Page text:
“This isn’t normal behavior, Anna. If there’s something wrong they can figure it out. I’m just saying, it’s an option.” 

On one hand, I was not some broken toy that had something “wrong” with it. But on the other hand, I had the easiest excuse to be treated for my mental health. Something I’d been practically begging them for these past few years. I’d been thinking for months at that point that maybe being in an institution could help, or at least rule out its possibility for helping. Sure, I’d heard the horror stories, but how would I know unless I experienced it myself? 

I took my time in answering. “Yeah, maybe that’s a good idea.” 

He seemed upset with my answer for some reason. He pursed his lips and nodded without a word. Well, what the hell was he expecting? He shouldn’t ask a question that he doesn’t like both answers to. He began to walk towards the door prompting myself to get my jacket on. I walked to the closet in the den where he was headed and took out my jacket that felt the same as any old teddy bear. Soft and matted to the point of being well-loved, pulled far from its former wooly quality.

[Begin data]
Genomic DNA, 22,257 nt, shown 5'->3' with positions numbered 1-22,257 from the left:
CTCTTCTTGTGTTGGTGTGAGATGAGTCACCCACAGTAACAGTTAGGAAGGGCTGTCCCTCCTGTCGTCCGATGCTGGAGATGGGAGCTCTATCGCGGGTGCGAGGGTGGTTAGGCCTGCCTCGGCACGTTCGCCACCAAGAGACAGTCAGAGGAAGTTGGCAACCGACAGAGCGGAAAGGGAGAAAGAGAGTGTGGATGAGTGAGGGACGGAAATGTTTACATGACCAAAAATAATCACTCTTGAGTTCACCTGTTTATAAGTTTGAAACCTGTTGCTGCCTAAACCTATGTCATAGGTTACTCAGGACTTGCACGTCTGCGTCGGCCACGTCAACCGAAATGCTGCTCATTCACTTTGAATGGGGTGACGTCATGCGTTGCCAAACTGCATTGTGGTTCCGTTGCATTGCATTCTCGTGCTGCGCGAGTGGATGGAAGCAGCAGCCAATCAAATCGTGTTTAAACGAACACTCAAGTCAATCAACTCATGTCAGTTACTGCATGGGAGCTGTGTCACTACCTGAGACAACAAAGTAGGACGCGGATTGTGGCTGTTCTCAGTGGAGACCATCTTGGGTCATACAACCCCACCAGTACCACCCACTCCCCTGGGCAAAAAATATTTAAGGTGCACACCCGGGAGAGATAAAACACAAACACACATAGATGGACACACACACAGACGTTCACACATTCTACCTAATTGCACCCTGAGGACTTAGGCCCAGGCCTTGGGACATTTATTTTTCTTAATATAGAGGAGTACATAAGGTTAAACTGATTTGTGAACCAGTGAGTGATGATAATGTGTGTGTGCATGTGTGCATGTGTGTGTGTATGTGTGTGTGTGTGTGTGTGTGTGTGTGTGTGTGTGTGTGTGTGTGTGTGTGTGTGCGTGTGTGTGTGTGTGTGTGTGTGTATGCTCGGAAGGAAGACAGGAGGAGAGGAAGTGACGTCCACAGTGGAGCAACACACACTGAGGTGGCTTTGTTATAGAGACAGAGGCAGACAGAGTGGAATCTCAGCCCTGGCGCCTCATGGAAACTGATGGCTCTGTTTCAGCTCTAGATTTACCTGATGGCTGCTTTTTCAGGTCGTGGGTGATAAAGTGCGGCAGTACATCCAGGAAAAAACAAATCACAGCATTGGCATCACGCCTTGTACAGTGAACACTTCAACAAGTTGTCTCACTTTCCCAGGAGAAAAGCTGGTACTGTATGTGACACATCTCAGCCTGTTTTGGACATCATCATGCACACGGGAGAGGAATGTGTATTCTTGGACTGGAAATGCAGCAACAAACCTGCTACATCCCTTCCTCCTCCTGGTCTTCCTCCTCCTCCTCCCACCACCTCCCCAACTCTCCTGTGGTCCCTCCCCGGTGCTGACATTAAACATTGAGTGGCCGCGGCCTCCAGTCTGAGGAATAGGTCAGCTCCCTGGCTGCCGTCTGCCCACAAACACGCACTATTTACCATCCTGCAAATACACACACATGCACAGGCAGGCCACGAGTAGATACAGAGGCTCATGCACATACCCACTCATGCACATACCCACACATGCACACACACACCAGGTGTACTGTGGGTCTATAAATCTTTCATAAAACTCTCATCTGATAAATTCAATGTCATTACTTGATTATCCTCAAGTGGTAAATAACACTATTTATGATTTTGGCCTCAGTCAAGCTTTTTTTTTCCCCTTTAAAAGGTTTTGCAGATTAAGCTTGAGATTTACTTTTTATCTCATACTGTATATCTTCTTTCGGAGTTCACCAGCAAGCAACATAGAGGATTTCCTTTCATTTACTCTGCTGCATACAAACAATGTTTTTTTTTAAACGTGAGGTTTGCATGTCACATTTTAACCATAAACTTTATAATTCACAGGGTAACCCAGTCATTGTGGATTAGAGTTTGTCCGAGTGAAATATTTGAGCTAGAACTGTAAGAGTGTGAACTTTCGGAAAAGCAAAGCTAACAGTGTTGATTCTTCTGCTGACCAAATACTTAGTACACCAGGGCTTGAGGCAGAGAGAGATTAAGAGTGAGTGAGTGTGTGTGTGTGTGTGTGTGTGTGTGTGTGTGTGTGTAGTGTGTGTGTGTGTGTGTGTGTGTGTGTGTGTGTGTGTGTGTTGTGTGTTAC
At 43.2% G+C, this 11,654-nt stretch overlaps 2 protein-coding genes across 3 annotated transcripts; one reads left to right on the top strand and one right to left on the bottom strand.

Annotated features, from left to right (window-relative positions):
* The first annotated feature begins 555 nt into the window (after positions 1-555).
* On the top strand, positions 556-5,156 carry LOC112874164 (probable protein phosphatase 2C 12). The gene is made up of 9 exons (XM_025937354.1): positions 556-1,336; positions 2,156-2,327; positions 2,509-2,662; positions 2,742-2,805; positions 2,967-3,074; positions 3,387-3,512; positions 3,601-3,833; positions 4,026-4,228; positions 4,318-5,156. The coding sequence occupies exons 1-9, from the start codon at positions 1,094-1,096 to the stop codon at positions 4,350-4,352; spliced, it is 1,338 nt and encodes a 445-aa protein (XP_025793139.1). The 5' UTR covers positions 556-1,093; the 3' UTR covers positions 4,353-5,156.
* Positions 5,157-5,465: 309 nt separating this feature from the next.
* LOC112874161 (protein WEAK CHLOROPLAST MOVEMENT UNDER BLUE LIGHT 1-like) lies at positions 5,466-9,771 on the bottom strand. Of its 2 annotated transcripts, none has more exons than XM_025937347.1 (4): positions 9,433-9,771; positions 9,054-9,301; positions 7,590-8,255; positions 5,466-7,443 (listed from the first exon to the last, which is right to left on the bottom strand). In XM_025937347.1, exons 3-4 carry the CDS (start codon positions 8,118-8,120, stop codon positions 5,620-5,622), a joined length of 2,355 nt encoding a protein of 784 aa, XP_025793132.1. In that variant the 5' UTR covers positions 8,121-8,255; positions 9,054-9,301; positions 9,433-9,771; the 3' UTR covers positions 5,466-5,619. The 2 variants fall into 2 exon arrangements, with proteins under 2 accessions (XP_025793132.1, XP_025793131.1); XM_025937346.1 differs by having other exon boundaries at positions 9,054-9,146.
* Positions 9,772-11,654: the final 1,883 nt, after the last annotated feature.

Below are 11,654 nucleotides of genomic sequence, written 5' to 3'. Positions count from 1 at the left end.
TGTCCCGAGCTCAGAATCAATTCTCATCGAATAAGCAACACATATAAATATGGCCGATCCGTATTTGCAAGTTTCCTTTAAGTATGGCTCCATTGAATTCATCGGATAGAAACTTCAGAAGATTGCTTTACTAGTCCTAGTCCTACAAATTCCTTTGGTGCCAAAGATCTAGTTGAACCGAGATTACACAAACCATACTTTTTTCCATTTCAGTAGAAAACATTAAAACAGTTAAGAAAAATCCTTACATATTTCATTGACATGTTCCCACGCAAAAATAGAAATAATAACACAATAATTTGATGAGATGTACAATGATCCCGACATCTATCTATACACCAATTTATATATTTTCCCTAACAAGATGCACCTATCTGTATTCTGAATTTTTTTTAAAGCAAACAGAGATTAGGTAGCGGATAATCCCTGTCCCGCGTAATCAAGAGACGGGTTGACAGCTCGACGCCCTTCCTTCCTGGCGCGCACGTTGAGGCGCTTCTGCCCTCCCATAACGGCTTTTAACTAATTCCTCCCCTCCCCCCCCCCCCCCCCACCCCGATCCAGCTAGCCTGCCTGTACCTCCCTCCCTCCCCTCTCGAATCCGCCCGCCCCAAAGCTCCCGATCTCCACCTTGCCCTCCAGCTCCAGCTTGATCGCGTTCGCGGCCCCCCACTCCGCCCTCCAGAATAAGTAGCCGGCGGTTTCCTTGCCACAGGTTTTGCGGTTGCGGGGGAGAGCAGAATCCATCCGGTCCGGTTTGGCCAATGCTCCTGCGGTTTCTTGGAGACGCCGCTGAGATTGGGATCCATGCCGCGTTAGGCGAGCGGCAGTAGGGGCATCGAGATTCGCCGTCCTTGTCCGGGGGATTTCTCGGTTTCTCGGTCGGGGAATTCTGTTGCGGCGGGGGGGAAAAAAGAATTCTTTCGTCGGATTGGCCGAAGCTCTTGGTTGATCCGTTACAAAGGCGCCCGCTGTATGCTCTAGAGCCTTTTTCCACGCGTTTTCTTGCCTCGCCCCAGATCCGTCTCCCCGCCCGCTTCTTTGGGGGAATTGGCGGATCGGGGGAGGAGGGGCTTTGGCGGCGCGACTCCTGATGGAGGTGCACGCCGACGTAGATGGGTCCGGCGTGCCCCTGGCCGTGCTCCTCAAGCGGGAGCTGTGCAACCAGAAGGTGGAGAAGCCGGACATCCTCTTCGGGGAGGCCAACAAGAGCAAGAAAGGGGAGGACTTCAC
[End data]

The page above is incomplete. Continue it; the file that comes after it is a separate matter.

I stood in silence watching him put on his bright yellow puffer jacket before he turned to me, glanced into my eyes, and walked to the door. He took his Ford keys off of the key hooks and turned the handle to our backdoor. He stepped out onto the deck and left the door open rather than his usual opening where would motion for me to go first. 

As he walked out he said, “Lock it behind you.”